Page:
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Seizure. 2005 Jul;14(5):331-9.

Factors associated with academic achievement in children with recent-onset seizures.

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Indiana University School of Nursing, 1111 Middle Drive, NU 492, Indianapolis, IN 46202, USA.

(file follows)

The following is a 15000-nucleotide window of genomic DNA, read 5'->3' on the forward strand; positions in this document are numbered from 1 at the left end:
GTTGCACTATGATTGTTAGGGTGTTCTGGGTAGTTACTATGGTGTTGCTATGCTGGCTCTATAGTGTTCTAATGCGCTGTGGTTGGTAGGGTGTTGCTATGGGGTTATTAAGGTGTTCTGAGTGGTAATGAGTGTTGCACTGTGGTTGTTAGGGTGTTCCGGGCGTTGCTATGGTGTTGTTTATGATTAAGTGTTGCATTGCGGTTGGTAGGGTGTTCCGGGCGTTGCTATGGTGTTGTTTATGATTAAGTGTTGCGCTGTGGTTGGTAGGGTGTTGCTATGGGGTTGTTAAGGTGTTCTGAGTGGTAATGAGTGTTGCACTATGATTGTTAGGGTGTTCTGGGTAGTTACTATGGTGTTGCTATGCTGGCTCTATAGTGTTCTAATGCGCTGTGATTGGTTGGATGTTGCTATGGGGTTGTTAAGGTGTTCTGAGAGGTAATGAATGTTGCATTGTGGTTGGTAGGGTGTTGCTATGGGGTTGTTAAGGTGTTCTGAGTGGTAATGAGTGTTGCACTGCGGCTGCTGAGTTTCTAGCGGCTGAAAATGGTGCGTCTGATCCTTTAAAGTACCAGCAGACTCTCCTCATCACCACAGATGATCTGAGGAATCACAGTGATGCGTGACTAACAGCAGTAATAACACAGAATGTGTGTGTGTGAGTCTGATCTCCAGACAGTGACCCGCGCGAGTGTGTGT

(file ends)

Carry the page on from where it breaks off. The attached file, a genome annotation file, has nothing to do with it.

Children with chronic epilepsy are more at risk for achievement problems than either children without seizures or children with other chronic disorders. Factors that lead to such problems in children with epilepsy, however, are not well understood. Exploring these factors is important because academic underachievement can lead to poor social outcomes and contribute to underemployment or unemployment in adulthood. This descriptive, cross-sectional study investigated a group of children who had been diagnosed with seizures approximately 12 months previously, providing the opportunity to describe relationships among family and child characteristics; parent, child, and teacher responses; and child academic achievement at the same point in time across the sample. Seventy-two children had standardized test total battery scores, 101 had a teacher's rating of performance, and 67 had scores for both. Data were analyzed using multivariable regression. Child adaptive competency and seizure severity were associated with higher teacher ratings of academic performance (beta=0.73, p<0.0001 and beta=2.38, p=0.0182, respectively). Child adaptive competency was associated with higher total battery scores (beta=0.73, p<0.0001). Contrary to findings in studies of children with chronic epilepsy, mean academic achievement in this sample of children with recent-onset seizures was in the average range; however, 25% of the children were at or below one standard deviation below the mean on the teacher's rating of performance and 10% on the total battery. It is therefore important for health professionals and educators to regularly assess the child's academic functioning and school performance to identify those at risk for problems. Health professionals and educators need to collaborate on assessment and interventions to help maximize child academic success.

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